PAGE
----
Using Supply & Demand Indicators to Make Buying Decisions

The price growth of any commodity in a free market is governed by the law of supply and demand.  Investors seeking capital growth are looking for markets with high demand relative to supply.

An oversupplied market is flooded with housing, there are more sellers than buyers, putting downward pressure on prices as desperate owners lower their prices to secure a sale.  In an undersupplied market there are more buyers than sellers, which creates capital growth as sellers set and achieve their price points and buyers pay more to secure properties.

There is one tool in particular useful for recognizing and avoiding oversupplied markets, the Demand Supply Ratio.  This tool takes into consideration a number of statistics all useful for interpreting market conditions and movements:

% Stock on Market
The number of properties for sale relative to the total number of homes in a suburb.  This is a supply indicator and the higher the number the greater the supply.  The lower the number the better, ideally less than 1%, generally anything more than 2% is too high.

Days on Market
The number of days on average that a property is advertised before it is sold.  This is a demand indicator.  The lower the number the better, less days on market means more buyers looking for and securing properties.

% Vendor Discount
The percentage that the original listing price was reduced by to secure a sale.  The lower the number the better.  When demand for property is high and supply is low, sellers won’t discount much because they have something buyers want.

Online Search Interest (OSI)
The number of online searches divided by the number of properties for sale.  A high number indicates more buyers than sellers in the market.

% Renters
The percentage of renters as opposed to owner occupiers.  A low number is generally more favourable as in indicates less competition for vacancies and owner occupiers generally tend to take better care of their own homes and invest more improving their properties which could indicate a better standard of housing.

Gross Rental Yield
Typical rental returns as a percentage of property value.  The higher the number the better the cash flow.  This is also a lead indicator for capital growth, if tenants are attracted to an area and willing to pay more to live there then buyers will usually be following suit but more slowly since it’s easier to move if you’re a renter than it is if you’re an owner occupier.

Vacancy Rate
The % of rental properties currently unoccupied.  The lower the number the better as low vacancy rates indicate demand for rental properties and limit periods of vacancies which are costly for investors.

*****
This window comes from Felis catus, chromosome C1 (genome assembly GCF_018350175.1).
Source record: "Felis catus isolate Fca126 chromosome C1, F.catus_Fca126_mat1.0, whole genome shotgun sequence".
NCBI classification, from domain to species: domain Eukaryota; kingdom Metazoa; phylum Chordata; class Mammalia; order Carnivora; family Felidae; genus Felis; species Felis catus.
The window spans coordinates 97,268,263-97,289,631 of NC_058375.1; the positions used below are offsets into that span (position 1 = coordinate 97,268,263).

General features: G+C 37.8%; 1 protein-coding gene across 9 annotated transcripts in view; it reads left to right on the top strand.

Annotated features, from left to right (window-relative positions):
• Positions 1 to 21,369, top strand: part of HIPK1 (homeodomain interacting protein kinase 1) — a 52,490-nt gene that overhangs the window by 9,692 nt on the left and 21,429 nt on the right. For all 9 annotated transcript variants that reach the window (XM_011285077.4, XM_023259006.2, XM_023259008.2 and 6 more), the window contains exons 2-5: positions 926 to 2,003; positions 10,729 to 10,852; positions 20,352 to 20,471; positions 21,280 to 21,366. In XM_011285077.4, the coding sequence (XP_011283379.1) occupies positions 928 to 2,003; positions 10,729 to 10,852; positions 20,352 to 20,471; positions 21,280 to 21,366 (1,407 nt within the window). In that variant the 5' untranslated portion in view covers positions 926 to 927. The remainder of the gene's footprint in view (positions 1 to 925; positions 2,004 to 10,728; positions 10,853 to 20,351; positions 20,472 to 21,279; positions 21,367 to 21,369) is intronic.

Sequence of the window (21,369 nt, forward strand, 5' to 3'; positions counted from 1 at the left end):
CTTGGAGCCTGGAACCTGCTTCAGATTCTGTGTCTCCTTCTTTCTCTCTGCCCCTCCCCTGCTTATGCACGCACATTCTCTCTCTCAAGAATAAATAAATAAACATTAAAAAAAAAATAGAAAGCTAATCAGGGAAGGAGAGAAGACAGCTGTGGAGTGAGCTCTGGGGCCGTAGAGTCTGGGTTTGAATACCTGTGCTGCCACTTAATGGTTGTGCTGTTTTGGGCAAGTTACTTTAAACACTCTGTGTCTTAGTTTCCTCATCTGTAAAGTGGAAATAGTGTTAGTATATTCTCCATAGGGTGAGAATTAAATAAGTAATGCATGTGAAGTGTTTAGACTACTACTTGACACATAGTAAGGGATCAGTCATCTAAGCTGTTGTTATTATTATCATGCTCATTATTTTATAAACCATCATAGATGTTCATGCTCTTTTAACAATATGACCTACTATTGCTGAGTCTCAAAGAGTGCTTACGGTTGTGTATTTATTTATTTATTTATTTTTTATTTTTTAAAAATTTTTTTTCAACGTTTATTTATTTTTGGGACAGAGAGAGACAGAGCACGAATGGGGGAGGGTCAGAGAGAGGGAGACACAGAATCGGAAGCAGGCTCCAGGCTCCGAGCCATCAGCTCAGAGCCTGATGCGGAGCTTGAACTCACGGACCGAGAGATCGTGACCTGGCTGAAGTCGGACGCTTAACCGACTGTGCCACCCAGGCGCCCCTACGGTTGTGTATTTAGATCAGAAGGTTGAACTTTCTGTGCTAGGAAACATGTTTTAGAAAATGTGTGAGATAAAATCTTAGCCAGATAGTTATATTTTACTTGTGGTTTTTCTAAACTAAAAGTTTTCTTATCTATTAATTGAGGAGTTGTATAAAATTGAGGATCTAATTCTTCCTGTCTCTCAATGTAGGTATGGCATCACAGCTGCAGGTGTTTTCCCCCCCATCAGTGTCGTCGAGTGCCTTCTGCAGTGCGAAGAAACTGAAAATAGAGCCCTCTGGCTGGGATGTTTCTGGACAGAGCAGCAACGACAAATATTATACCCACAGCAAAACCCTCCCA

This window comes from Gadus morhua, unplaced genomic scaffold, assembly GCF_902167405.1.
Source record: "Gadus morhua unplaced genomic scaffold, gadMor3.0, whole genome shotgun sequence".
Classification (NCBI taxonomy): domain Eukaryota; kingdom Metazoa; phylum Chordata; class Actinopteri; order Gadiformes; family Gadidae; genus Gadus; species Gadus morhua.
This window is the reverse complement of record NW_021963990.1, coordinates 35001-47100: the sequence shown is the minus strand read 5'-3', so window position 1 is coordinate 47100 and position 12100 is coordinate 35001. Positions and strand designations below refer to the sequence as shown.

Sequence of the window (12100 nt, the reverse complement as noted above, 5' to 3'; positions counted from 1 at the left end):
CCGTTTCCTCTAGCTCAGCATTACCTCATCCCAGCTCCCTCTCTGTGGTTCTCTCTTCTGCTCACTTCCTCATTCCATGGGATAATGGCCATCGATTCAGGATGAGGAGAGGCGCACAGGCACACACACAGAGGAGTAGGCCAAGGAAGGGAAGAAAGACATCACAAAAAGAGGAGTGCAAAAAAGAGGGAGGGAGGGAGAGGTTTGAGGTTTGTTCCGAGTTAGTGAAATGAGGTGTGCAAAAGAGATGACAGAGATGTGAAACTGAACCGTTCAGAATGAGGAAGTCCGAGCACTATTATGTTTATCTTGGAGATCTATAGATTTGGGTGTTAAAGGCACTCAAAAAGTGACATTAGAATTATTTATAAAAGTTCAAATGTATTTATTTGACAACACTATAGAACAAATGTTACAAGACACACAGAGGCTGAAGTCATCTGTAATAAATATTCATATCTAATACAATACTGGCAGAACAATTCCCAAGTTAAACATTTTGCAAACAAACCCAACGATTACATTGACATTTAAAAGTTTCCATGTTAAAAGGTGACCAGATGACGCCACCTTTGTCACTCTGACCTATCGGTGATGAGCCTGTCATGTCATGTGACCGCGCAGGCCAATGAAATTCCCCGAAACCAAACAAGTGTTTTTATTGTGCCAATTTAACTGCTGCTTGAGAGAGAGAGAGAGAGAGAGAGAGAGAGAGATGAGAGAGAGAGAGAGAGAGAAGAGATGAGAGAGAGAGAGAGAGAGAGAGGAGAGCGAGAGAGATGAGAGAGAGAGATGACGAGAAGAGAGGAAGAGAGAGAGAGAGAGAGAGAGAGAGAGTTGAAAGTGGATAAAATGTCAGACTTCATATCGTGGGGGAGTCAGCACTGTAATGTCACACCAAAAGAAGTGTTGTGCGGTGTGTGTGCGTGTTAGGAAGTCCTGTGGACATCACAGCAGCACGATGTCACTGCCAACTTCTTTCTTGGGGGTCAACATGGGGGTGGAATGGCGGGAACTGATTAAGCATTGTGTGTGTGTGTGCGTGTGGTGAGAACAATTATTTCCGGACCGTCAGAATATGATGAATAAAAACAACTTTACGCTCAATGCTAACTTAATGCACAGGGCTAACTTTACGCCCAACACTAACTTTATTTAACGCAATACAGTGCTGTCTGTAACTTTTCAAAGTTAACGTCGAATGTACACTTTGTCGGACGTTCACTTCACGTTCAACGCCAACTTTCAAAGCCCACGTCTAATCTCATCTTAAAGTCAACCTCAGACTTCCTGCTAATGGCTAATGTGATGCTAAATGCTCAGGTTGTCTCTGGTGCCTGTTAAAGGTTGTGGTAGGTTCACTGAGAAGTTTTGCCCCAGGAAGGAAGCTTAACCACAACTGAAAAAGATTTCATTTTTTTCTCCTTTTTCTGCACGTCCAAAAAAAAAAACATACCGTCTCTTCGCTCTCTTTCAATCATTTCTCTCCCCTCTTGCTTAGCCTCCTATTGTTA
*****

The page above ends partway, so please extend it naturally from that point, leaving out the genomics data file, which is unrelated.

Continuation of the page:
Auction Clearance Rate
The % of properties that actually sell at auction.  Where there is good demand, there is increased likelihood that properties will sell at auction as buyers push the price up as they bid.  A high number indicates strong demand compared with supply.

All of these inputs are combined to calculate the Demand/Supply Ratio.  This is a score out of 100 that measures demand relative to supply.  A score of 50 is the balance point.  Scores below 50 are considered undesirable because supply exceeds demand at this point.  Scores above 65 are much more desirable because demand exceeds supply.


Reliable research indicates that markets with a high DSR can be expected to outperform markets with a low DSR.  See the following chart as an example.


In this example, if you bought into the market at a DSR of 30, you would have waited much longer to achieve capital growth than if you had entered the market at a DSR of 65.  Markets with a low DSR are easier to buy into, property is cheap and there is a lot on offer, sellers are negotiable on price, it’s a buyer’s market.  Markets with a high DSR are harder to enter, property is more tightly held, there is more competition between buyers and sellers are less likely to discount it’s a seller’s market.

While there are other factors that need to be taken into account when forecasting market performance and making buying decisions, the DSR is a quick calculation that can be used to gauge overall market health.

The Demand Supply Ratio:

  • Gauges growth potential – the is a correlation between DSR and price growth.
  • Is an objective measure – it is calculated by a computer so not subject to human hopes and fears.
  • Is consistent – you can use the same algorithm to make comparisons, thus comparing apples with applies.
  • Is numerical – it’s hard to forecast whether the shopping precinct expansion will have more of an impact on property prices than a new transport link, but a 2.5% vacancy rate is definitely more favourable than a 4% vacancy rate.

So where can you get this information?  A great little website called  It’s free to subscribe to the basic package, you can pay a monthly fee for more indepth statics, or just pay extra for specific data on suburbs you are analysing.

It pays to be diligent and this is just one of the tools available to help you invest smarter.